My husband despises Valentine’s Day, claims that if you love someone that you shouldn’t need the day exploited by Hallmark to “prove” it to them. This might sound like he’s just trying to get out of buying me a gift, but this is the same guy who never let me run out of my favorite ice cream while 8 months pregnant (Turkey Hill Mint Choco Chip), remembers to scrape my car off if it’s snowing, does the vacuuming and laundry (though admittedly doesn’t fold well), and has scaled back on his snoozes from 6 to 1 – on most days – because he knows I sleep so lightly. So, while he makes a fuss and boycotts Valentine’s Day, I let him happily, knowing that he’ll do plenty of things all year long that show me he loves me best.
*A skirmish breaks out aboard the ship as pirates equal parts retch and threaten to throw their gunner overboard. Gunner Marnee attempts to hold them at bay, tossing the crew a bag of truffles and a fifth of rum as a distraction.*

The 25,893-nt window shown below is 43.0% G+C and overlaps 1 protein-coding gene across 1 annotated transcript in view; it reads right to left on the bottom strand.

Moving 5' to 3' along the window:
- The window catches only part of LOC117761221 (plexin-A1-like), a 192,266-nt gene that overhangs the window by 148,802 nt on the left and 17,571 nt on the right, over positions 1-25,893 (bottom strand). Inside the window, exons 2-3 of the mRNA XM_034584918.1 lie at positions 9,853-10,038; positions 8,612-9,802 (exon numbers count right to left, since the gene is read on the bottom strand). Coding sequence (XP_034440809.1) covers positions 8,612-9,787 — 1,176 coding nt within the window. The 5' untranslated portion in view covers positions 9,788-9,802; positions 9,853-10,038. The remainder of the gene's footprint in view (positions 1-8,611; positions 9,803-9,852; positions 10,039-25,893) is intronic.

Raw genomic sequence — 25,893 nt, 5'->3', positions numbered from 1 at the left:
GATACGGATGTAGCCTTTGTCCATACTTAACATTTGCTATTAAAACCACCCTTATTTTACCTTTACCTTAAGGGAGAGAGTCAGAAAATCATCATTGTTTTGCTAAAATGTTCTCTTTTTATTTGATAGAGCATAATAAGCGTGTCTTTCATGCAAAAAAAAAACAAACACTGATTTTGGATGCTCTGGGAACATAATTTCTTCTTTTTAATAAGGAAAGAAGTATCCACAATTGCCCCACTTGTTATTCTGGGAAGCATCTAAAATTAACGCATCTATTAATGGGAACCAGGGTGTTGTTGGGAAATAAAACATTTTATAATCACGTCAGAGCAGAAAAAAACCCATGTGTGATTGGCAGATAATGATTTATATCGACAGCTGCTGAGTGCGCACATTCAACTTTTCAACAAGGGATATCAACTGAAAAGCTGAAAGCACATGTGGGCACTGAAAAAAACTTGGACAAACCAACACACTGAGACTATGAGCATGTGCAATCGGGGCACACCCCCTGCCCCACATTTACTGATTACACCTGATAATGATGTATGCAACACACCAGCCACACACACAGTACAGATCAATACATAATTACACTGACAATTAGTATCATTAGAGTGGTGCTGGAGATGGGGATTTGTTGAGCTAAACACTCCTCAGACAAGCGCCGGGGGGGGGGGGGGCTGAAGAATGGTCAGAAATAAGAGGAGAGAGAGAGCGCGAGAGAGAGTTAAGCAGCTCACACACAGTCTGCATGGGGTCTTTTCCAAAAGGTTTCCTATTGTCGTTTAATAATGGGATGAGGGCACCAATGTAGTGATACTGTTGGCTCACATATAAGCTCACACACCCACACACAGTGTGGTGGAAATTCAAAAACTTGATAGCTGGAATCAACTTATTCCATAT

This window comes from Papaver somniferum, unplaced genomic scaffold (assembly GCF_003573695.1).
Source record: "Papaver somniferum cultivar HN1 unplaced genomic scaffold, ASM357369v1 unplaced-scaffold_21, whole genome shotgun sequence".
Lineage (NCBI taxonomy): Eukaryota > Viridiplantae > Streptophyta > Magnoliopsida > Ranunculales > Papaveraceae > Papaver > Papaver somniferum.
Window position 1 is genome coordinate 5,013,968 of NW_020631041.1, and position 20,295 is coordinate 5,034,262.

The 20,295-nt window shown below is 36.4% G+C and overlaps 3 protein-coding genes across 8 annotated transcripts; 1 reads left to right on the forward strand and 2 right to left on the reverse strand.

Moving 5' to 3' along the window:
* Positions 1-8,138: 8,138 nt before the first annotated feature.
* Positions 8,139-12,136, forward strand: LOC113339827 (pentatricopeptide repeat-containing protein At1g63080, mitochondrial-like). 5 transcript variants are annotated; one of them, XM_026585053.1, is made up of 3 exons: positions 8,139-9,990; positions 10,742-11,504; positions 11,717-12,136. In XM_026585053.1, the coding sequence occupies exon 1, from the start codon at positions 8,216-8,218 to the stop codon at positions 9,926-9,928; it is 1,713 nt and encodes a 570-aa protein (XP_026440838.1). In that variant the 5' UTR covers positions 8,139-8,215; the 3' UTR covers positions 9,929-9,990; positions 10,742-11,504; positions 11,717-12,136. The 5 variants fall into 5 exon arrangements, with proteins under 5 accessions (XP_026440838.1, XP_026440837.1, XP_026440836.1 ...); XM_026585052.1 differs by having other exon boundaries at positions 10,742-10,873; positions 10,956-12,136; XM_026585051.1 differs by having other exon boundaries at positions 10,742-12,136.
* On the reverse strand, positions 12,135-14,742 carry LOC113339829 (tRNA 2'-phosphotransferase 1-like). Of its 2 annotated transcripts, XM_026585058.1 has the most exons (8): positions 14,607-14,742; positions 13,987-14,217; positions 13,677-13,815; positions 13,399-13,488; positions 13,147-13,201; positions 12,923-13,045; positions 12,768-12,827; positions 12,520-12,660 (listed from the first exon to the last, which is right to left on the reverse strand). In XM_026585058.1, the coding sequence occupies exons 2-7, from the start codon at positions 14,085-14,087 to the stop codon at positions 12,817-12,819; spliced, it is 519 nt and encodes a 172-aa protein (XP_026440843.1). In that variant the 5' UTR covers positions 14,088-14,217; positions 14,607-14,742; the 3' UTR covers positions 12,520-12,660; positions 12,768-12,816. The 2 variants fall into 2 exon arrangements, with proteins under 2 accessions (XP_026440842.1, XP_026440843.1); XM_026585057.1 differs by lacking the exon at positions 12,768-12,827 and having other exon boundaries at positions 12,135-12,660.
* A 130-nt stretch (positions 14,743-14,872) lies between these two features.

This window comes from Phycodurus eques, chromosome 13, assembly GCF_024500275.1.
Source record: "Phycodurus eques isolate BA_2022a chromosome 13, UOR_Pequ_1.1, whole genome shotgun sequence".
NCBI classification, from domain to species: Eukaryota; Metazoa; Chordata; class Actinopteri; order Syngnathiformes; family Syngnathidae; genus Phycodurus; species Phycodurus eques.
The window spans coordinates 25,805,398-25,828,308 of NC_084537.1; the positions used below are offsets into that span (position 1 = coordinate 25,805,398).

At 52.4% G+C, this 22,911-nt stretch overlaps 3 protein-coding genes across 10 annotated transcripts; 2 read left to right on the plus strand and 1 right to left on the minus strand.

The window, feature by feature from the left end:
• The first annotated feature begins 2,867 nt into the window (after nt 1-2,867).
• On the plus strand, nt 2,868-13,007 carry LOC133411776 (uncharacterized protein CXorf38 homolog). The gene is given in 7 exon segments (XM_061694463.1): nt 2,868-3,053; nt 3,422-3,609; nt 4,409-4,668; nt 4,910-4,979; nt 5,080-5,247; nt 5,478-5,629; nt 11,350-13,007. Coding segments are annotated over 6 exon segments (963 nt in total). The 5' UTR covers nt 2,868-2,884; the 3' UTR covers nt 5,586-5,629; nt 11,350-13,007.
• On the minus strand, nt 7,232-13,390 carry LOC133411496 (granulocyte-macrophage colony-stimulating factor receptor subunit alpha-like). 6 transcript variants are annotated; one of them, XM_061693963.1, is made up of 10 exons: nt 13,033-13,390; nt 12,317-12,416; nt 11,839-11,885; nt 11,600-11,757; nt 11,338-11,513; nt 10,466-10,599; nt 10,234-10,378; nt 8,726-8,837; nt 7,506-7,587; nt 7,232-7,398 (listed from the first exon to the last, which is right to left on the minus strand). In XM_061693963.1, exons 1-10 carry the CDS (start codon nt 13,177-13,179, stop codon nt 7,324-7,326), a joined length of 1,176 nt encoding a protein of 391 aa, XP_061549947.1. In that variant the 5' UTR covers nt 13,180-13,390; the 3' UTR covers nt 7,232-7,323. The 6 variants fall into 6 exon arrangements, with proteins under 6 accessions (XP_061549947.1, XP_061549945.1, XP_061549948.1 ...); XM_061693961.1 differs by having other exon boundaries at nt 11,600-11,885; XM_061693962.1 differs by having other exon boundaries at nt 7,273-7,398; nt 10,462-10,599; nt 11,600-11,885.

Gimme a second wenches! I swear I’m not trying to touch any nerves today. *The testy pirates settle into the chocolate and liquor, placated for now but casting suspicious glances in GM’s direction.* Let me just get to the point. *Captain Hellion, mouth full of chocolate, gestures a grudging go-ahead with her pistol.*
*GM continues quickly before they change their minds.*
One of the reasons so many hate Valentine’s Day is because it can tend to feel fake. Grand gestures one day that aren’t supported by the day before or the day after and plenty of empty words.
This is a huge case of show don’t tell if I’ve ever seen it.
When heroes, or heroines for that matter, act uncharacteristically in novels, our mind and our hearts rebel against them. For example, we mentioned yesterday that we doubt the happy ending when a hero and heroine who fight the entire book have a miraculous make up at the end. Without enough support, enough characterization, we don’t believe it –just like at Valentine’s Day.